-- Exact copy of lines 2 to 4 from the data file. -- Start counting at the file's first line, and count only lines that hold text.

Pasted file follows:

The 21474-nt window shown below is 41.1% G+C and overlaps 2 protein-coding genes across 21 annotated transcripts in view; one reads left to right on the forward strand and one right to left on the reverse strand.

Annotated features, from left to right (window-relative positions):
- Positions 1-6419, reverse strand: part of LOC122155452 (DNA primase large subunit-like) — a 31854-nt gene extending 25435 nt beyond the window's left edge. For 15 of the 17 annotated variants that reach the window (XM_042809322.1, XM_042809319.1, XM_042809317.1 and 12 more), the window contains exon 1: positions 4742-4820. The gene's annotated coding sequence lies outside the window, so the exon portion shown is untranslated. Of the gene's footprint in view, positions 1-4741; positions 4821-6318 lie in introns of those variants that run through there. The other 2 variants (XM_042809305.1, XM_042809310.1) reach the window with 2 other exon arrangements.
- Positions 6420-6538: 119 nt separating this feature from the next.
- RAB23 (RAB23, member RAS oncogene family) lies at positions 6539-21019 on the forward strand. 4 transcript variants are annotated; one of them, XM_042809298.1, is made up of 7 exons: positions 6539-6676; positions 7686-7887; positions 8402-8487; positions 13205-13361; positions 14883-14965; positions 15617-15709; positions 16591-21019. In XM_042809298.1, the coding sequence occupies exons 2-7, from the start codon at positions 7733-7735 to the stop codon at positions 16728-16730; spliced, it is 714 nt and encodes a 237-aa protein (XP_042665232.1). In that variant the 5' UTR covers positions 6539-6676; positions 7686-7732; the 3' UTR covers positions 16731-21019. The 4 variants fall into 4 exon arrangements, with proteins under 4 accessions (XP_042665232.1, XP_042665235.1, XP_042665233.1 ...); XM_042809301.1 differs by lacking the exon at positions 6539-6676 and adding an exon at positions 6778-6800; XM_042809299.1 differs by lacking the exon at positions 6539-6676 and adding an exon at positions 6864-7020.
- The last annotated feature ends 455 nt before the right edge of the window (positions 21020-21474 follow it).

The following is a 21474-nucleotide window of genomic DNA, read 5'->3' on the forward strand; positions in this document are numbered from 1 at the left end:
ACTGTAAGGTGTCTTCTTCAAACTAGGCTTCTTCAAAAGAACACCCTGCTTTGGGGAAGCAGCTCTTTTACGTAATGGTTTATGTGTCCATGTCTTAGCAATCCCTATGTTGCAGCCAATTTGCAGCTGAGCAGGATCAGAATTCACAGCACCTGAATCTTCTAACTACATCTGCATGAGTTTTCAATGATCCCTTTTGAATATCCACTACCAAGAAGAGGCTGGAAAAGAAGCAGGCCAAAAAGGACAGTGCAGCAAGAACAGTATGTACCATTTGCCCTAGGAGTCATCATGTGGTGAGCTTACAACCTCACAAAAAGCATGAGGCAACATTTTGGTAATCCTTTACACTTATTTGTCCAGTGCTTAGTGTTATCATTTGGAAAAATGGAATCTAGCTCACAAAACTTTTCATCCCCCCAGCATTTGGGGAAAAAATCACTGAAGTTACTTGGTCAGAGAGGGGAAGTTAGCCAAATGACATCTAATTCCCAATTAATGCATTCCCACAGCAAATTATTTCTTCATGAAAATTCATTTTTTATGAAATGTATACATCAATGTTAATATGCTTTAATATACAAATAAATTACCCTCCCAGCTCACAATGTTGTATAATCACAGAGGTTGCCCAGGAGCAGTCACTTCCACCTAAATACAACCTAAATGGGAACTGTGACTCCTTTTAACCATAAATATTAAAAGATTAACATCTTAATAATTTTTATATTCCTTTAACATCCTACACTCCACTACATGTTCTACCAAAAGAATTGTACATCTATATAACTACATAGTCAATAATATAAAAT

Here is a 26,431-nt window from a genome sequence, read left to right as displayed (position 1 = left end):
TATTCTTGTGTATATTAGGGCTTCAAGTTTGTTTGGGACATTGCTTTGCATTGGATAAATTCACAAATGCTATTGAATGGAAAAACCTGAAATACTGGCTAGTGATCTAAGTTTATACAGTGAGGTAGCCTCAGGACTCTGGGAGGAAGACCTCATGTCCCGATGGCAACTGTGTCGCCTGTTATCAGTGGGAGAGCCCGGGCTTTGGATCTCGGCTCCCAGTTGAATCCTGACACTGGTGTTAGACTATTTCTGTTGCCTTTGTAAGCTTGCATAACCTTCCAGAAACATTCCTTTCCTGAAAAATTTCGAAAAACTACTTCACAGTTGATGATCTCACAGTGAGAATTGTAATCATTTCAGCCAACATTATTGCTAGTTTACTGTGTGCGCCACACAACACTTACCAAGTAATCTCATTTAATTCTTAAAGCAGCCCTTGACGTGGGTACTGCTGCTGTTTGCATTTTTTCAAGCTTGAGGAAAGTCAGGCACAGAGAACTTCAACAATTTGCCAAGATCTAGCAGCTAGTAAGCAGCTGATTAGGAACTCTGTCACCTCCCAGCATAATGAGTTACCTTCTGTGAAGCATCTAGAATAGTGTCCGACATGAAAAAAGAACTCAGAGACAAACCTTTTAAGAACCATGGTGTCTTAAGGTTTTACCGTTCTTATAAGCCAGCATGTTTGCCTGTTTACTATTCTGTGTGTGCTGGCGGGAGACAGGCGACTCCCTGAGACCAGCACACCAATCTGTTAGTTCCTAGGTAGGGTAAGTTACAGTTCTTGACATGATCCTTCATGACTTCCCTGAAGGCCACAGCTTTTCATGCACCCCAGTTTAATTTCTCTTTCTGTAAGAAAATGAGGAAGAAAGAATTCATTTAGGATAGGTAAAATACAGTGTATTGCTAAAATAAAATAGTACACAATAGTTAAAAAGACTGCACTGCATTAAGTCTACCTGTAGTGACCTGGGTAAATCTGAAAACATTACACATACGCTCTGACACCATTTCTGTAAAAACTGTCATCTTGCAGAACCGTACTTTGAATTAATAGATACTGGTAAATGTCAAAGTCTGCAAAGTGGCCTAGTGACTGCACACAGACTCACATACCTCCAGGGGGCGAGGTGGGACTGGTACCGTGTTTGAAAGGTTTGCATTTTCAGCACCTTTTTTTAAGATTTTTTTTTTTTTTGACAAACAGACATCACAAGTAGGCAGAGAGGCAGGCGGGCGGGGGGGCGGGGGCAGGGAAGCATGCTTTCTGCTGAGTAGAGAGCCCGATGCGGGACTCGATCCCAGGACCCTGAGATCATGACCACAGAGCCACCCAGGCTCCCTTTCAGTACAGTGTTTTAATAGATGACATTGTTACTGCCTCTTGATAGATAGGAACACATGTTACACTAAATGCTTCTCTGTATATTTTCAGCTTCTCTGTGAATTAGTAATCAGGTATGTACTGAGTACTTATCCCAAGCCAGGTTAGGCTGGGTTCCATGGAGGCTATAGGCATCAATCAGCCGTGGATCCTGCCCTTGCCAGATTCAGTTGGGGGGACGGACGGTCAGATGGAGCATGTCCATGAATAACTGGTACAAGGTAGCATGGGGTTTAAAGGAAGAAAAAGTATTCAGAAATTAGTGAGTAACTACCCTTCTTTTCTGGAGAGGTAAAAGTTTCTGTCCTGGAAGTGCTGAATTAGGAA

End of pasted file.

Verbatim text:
Annotated features, from left to right (window-relative positions):
- Positions 1-6419, reverse strand: part of LOC122155452 (DNA primase large subunit-like) — a 31854-nt gene extending 25435 nt beyond the window's left edge. For 15 of the 17 annotated variants that reach the window (XM_042809322.1, XM_042809319.1, XM_042809317.1 and 12 more), the window contains exon 1: positions 4742-4820. The gene's annotated coding sequence lies outside the window, so the exon portion shown is untranslated. Of the gene's footprint in view, positions 1-4741; positions 4821-6318 lie in introns of those variants that run through there. The other 2 variants (XM_042809305.1, XM_042809310.1) reach the window with 2 other exon arrangements.
- Positions 6420-6538: 119 nt separating this feature from the next.